Engineer of the Week No.53: Verena Holmes B.Sc. (Eng.), AMIMechE, AIMarE. MILocEng (23 June 1889 – 20 February 1964)
On her 120th birthday and the 100th anniversary of the Society she founded, today we remember Verena Holmes, practical mechanical engineer, patent holder and entrepreneur.
Verena Holmes was the Women’s Engineering Society’s first practicing engineering president, who had a life’s career in the field.
Verena Holmes was born in 1889 in Kent, where her father Edmund Holmes was a schools inspector and author. She attended Oxford High School for Girls and after initially working as a society photographer found her true vocation when the First World War opened the door to engineering. Her first job was building wooden propellers at the Integral Propeller Co., Hendon, whilst attending evening classes at Shoreditch Technical Institute. She then worked at Ruston and Hornsby, an aero engine firm in Lincoln, as their Lady Superintendant responsible for the selection, control and welfare of 1,500 female employees. However, her real interest was engineering and she persuaded the directors of the company to let her start as an apprentice in the fitting shops. Holmes gained experience as a turner and completed an apprenticeship as a draughtsman before the end of the war. In 1919 she was the only woman who was allowed to stay on with the firm. She attended Loughborough Technical College, and gained a BSc (Engineering) degree extramurally from London University in 1922. From then onwards Verena would produce a steady stream of inventions, of which 17 were patented. One of the more significant was the Holmes-Wingfield pneumo-thorax apparatus, which she designed and made for for Dr RC Wingfield, for his work at Brompton Hospital tuberculosis sanatorium.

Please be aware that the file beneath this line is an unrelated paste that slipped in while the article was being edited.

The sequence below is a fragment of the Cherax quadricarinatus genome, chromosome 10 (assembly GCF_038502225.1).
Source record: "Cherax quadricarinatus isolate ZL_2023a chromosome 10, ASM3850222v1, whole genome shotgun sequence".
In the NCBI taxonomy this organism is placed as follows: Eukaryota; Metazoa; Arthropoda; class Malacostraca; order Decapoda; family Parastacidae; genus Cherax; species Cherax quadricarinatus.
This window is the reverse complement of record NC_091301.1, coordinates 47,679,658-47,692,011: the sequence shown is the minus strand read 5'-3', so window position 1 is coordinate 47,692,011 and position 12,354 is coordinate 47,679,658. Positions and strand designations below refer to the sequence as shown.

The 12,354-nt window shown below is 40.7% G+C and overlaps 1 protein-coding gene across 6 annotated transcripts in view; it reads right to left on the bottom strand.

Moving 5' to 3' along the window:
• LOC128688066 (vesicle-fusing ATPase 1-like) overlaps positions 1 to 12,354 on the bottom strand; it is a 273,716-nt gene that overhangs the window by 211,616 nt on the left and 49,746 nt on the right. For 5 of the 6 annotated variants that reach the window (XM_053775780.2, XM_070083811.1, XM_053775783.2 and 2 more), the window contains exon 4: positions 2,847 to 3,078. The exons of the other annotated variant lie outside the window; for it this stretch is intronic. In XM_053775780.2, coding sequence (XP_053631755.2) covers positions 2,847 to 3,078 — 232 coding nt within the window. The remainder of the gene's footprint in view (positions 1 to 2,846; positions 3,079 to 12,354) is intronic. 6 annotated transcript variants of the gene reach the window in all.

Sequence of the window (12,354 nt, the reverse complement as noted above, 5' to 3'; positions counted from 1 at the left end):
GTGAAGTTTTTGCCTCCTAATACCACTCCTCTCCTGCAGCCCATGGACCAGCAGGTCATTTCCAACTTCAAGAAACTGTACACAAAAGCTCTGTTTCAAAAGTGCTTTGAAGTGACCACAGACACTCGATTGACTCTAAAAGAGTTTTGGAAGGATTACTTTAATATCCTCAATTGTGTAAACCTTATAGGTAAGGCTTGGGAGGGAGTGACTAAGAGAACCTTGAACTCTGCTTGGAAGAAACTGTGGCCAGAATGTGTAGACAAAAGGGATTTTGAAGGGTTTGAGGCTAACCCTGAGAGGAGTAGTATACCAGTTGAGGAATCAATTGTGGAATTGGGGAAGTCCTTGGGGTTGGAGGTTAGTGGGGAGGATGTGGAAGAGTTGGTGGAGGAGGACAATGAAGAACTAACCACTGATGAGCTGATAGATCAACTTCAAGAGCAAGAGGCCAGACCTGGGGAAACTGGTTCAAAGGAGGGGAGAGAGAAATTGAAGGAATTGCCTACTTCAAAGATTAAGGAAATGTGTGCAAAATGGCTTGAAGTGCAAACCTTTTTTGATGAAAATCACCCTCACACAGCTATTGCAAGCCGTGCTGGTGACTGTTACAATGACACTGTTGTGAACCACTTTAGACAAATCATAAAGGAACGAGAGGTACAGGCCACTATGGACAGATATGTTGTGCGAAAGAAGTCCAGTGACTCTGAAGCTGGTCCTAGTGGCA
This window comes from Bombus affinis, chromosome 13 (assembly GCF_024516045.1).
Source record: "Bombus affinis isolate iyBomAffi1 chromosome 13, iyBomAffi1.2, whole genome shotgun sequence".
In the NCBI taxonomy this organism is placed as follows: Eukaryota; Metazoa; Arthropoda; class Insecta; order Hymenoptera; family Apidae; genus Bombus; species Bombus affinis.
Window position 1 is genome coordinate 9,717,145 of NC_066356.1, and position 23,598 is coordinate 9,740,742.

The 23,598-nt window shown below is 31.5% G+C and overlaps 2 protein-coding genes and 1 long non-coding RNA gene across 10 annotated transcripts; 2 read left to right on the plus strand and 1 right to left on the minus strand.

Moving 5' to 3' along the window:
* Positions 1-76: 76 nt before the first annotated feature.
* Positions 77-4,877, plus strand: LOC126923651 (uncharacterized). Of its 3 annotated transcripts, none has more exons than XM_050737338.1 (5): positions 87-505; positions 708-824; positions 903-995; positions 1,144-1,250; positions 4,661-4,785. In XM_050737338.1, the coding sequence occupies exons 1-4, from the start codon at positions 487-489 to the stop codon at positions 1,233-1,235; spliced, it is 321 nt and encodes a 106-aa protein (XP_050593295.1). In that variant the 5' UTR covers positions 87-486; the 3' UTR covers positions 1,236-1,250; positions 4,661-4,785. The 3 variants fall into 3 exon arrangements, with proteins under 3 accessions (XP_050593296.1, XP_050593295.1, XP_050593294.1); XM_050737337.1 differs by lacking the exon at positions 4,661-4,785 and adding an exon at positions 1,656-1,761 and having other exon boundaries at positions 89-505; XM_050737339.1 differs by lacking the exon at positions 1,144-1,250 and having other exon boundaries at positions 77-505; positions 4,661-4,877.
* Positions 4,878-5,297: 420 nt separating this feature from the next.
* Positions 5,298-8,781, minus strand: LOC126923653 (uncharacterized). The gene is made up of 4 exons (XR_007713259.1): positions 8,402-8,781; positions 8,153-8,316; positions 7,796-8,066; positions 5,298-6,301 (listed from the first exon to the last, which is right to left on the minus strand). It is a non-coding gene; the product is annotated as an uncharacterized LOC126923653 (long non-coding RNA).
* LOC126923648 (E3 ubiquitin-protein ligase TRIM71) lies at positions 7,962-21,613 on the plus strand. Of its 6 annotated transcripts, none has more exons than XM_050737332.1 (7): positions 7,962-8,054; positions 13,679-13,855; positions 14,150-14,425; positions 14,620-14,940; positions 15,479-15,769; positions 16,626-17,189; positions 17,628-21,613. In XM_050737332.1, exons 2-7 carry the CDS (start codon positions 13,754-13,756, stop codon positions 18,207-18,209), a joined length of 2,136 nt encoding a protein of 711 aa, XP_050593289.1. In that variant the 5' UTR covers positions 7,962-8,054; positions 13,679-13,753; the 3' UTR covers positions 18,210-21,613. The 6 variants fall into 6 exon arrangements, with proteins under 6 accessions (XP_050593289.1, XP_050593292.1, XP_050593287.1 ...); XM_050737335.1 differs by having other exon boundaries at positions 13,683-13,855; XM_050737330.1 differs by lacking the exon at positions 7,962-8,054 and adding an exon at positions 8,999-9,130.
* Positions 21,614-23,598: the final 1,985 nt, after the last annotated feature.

Engineer of the Week No. 52: Margaret Dorothea Rowbotham (I9 June I883 - 23 February 1978)
Today we remember engineer and WES founder-member Margaret Rowbotham on her 136th birthday.
Margaret Rowbotham (pictured on the right with Margaret Partridge on the left, and Tilly Shilling in the centre) was a mathematician, engineer and campaigner for the rights of women at work, and founder member of the Women's Engineering Society. Born 19th June 1883 at Park Villas, Plumstead, Woolwich, daughter of John Edward Rowbotham, a shipbroker, and Miriam Ann Isaac, and sibling to William Bevill, Claude, Violet Mirelle, Mildredand Ella.
Margaret attended Blackheath High School (1893-1902), where she gained the London Matriculation Class 1 certificate, enabling her to go to Girton College, Cambridge (I902–05).She passed the Mathematics Tripos Part I, Class. II. Correctly assessing that a teaching career would be possible for a woman with such qualifications, she then took the Cambridge Training College's Teachers’ Diploma.